For every one of the stages I don't miss are those that I actually long for.
Bruce Sallan: The other night, my wife and I were in a restaurant, no kids, and we heard a little boy laughing uproariously. He was giggling while he watched a little wind-up toy jump and flip in front of him. His youngish parents were enjoying his pleasure and delight, and I found myself equally caught up in the spirit.
But it also created a moment of melancholy as I reflected on how so many of those childhood joys were over with my boys. Now, honestly, there are many of those so-called passages that I certainly don't miss. First on that list is the smell of baby wipes, and everything else that went with the diaper, poop, and changing stages. For years after they were toilet-trained, I'd get a whiff of those smells, out of thin air, and breathe a sigh of relief that that phase was over.
For every one of the stages I don't miss are those, like in the restaurant, that I actually long for. Like when my boys would reach up and grab ahold of my hand. When walking hand-in-hand was special to them, even when they were so small that their arms were stretched up to reach my hand. I contrast that with my teen now, looking down on me, as I shake my finger up at him and announce "you're grounded."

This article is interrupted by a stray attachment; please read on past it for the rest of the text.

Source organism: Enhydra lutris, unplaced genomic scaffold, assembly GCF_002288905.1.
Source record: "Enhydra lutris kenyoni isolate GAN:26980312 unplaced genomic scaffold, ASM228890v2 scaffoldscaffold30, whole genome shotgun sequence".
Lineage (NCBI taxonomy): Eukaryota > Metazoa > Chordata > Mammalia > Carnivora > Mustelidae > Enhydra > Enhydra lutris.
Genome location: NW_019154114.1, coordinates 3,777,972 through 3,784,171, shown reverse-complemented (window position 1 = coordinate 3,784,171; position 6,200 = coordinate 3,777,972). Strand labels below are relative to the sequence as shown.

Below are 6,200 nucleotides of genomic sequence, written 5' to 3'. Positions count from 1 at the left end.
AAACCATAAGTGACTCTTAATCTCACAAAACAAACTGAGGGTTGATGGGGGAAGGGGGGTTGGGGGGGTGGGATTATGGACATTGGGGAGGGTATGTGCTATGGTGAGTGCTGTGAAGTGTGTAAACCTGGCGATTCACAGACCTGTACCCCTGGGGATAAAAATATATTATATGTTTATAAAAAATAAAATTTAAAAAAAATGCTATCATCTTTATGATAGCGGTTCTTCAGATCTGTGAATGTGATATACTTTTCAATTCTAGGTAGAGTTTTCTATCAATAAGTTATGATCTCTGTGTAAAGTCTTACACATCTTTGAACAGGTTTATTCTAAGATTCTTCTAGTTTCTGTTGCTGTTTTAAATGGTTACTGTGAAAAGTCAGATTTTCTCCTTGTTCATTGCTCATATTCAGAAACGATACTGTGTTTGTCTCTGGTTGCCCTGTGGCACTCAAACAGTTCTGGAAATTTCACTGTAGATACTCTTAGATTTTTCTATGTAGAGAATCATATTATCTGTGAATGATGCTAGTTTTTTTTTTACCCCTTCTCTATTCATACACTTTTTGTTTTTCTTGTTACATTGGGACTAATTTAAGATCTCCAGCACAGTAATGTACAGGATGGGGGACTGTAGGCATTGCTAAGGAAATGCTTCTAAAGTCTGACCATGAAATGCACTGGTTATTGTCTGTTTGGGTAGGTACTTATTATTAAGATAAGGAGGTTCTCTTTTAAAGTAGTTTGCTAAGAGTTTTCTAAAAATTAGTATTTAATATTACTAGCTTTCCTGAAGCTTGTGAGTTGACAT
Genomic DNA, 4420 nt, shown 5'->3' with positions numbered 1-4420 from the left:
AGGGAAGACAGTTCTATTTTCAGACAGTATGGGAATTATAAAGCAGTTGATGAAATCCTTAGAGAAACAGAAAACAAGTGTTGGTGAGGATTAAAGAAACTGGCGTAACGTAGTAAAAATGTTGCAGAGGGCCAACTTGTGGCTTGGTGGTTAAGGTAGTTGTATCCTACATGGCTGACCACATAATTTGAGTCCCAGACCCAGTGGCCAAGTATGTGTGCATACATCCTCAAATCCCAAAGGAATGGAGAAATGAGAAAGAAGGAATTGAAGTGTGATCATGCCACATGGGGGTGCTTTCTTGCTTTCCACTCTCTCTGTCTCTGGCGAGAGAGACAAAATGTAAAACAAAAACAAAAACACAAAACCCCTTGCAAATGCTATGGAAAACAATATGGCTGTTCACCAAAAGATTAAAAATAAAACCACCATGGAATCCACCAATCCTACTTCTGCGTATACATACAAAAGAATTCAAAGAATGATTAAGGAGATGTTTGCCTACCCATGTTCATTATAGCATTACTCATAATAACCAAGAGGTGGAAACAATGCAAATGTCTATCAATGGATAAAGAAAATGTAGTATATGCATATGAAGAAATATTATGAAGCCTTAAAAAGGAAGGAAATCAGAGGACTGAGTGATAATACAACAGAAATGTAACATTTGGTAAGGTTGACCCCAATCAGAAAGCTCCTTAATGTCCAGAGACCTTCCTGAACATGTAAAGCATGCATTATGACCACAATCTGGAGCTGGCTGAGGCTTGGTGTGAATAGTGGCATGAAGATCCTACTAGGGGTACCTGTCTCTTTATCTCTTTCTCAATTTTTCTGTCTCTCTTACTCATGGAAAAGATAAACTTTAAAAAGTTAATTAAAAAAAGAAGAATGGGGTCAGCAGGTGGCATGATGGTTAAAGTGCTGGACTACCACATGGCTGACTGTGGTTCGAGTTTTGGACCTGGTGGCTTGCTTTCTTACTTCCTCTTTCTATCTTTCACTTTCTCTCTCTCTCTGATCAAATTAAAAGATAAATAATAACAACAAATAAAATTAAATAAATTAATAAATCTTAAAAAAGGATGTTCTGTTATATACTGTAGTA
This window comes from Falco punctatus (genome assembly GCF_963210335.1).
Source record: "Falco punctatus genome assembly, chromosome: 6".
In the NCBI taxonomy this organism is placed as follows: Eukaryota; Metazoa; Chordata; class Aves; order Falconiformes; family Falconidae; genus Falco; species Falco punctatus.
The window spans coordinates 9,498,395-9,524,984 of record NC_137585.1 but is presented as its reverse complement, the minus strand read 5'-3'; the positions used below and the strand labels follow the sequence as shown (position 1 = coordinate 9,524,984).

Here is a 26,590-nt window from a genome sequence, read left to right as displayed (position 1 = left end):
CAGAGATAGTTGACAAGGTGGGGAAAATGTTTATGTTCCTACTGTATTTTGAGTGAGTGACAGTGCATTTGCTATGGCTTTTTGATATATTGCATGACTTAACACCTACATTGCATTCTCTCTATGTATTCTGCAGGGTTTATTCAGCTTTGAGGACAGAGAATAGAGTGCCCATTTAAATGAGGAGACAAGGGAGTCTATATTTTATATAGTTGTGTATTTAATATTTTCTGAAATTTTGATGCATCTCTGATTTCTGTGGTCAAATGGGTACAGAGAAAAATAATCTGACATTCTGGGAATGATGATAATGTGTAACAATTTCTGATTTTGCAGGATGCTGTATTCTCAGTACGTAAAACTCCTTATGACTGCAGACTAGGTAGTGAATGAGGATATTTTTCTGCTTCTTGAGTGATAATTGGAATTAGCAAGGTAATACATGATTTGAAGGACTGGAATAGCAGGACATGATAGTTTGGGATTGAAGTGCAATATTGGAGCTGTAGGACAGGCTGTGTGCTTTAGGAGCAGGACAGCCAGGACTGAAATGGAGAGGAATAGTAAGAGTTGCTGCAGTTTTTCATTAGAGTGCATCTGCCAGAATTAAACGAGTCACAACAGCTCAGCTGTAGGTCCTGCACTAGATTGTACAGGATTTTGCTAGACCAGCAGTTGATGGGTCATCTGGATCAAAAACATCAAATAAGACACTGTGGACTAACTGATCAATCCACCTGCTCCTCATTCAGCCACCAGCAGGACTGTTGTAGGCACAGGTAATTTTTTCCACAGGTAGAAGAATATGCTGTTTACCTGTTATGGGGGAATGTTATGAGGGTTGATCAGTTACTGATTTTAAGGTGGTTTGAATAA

If we've done our jobs right, this is exactly what is supposed to happen. But, darn if I don't miss the kisses and hugs they're just too old to give me anymore. Call me sentimental, even if I'm just a guy.
|Bruce Sallan gave up his showbiz career a decade ago to raise his two boys, full-time, now 13 and 16. His internationally syndicated column, A DAD'S POINT-OF-VIEW, is his take on the challenges of parenthood and male/female issues, both as a single dad and now, newly remarried, in a blended family. Join Bruce's A DAD'S POINT-OF-VIEW fan page at Facebook. To contact Bruce, visit his new website brucesallan.com.|